Skip to main content
August 10, 2012

Migration for the un(der)funded

Content migration from format A to format B is a challenge in the best of times. And then there are the worst of times, like the depressing situation in this message (published with permission from the author):

How do you suggest handling this situation: We are a 5-person team that is already maxed out resource-wise, and who is working in an Agile environment with overlapping sprints. We are currently working in unstructured FrameMaker, although we are very conscientious about our tag use. We are being asked by corporate to move to DITA after the first of the year. We don’t feel we have the time or the resources and we will not be afforded the luxury of having someone else convert our documents. Help!

To summarize, a small team is being asked to take on conversion of their content without any support or accommodation. This is a failure of management. (“But,” splutter the managers reading this, “what if they are exaggerating their level of business in order to avoid the DITA conversion??” If your team is actively trying to avoid DITA, that’s still the fault of management because you have not sold them on the process. So, this is either a legitimate “not enough resources” problem or it’s a change management problem. Both of those are the manager’s responsibility.

migrating geese spell out DITA

DITA migration, source for illustration: flickr, thirdworld

Let’s assume that our anonymous correspondent is not the only person facing this problem. Here are some suggestions (and we welcome additional input from our readers, anonymous or otherwise):

  1. Talk to management about the resource issue. Are they willing to negotiate on some other responsibilities to make room for the conversion project?
  2. 99% of our customers tell us that they are “very conscientious” about their tag use. Sometimes, that description is even accurate. Files with clean tagging are much easier to convert automatically than the other kind. Preconversion cleanup is much more efficient than postconversion cleanup.
  3. Know what you have. Topic-based content is much easier to convert to DITA, whereas conversion of poorly organized, repetitious content defeats the purpose altogether. If your content isn’t ready (from an information architecture standpoint), concentrate on getting it where it needs to be before worrying about conversion paths.
  4. Dig in to the free stuff. There are lots of great free tools out there that work quite well (see below). With a little customization, most of these can be, er, persuaded to do almost anything.
  5. Be reasonable. No conversion is perfect.


Google DITA conversion free and watch the results pile up. And although there are file formats that can’t be converted directly to DITA, most anything can be converted to an intermediate format that can then be converted to DITA. The most important consideration, again, is the organization of the content from the outset.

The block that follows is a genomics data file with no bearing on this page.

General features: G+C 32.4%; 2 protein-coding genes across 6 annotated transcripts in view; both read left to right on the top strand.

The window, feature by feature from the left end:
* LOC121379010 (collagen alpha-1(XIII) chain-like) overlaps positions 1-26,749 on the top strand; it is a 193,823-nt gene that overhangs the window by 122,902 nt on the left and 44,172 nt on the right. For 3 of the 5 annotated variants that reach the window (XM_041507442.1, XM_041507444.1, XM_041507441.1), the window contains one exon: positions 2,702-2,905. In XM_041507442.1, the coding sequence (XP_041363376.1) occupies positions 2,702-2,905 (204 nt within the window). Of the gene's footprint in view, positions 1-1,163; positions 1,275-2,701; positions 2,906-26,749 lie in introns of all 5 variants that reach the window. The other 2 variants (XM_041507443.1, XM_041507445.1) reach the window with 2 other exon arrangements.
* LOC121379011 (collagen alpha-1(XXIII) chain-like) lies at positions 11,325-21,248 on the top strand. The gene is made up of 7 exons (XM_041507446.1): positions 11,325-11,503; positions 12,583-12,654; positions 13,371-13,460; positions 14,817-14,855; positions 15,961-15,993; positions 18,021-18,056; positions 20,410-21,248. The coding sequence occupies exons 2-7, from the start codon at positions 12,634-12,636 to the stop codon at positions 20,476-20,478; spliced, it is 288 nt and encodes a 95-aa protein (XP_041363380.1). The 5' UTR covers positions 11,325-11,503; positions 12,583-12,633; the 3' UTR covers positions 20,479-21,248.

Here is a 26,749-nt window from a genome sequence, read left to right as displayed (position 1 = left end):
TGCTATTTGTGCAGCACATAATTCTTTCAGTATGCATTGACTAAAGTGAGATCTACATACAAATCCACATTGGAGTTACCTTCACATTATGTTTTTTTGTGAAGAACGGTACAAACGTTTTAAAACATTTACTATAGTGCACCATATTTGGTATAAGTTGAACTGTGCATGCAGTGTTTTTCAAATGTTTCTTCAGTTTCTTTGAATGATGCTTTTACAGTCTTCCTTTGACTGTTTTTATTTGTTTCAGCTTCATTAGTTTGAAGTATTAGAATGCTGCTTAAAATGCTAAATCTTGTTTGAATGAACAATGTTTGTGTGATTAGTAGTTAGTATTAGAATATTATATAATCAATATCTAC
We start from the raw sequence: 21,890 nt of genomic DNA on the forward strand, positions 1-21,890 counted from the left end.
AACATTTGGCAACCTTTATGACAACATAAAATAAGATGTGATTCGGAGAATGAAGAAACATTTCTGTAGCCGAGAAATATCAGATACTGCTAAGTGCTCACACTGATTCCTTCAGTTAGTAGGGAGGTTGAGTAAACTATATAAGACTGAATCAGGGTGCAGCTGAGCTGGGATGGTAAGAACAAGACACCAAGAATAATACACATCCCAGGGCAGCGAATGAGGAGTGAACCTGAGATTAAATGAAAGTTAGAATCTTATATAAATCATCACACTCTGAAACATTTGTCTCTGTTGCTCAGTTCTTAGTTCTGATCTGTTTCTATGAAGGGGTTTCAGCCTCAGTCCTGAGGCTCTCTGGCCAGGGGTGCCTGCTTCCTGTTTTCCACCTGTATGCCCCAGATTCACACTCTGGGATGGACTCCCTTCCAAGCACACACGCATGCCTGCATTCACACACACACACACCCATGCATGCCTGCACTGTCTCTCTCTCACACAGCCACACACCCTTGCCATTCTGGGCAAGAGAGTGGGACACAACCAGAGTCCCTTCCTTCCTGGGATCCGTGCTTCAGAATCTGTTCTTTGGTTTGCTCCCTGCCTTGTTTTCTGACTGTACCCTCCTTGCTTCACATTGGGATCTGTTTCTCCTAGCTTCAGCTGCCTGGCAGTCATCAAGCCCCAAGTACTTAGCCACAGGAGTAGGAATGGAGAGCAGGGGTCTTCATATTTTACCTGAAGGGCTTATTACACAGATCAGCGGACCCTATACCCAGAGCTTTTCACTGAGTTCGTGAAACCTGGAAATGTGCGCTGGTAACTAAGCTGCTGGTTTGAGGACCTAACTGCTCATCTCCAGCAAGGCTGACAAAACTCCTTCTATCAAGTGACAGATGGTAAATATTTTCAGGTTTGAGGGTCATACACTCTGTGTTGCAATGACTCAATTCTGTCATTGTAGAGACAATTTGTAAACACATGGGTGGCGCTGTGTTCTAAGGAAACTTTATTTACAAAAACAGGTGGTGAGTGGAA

With an eye toward converting from the most two common source formats (FrameMaker and Microsoft Word), there are several good options for basic conversion that should work right out of the box (and again, bear in mind that configuration and customization can go a long, long way toward improving your results).


  • FrameMaker conversion tables. A good conversion table will do the work for you. Map your paragraph styles to elements via the table, then run your content against it and voilà: FrameMaker will structure your unstructured content, which you can then save as XML. Conversion tables are fairly simple to set up, and, depending on your source content, can produce solid DITA output.
  • FrameScript and ExtendScript. If you’re using a FrameMaker release lower than 10, FrameScript (US $149.95) is a reasonably cheap macro scripting program that can help clean up your content both before and after structuring. If you’re using FrameMaker 10-plus, ExtendScript functionality comes built-in. Note that scripts for the two are not interchangeable, and that ExtendScript, while free, has its own woes (see Simon Bate’s post on his early experiences with ExtendScript).
  • HTML-to-DITA via the DITA Open Toolkit. Save your FrameMaker files as HTML, clean them up using HTML Tidy (free, GUI wrappers available, can be run against multiple source files with standard batch commands), then run them through the DITA-OT’s h2d tool (also free).

MS Word-to-DITA:

  • DITA for Publishers Word-to-DITA plugin for the DITA Open Toolkit. Define a style-to-tag map and run your Word files through this plugin to produce workable DITA output. Customization can be quite tricky, but the plugin itself is a solid solution for basic conversion.
  • HTML-to-DITA (again). Much the same as with FrameMaker—save as HTML, clean files using HTML Tidy, then run them through the DITA-OT’s h2d tool.
  • Word-to-FrameMaker-to-DITA. In the unlikely event that you have both of these tools at your disposal, slurp the Word documents into FrameMaker, then use a conversion table to structure your content.

And remember, when you are unhappily retagging your former coworker’s “very clean” files…at least it’s not Interleaf.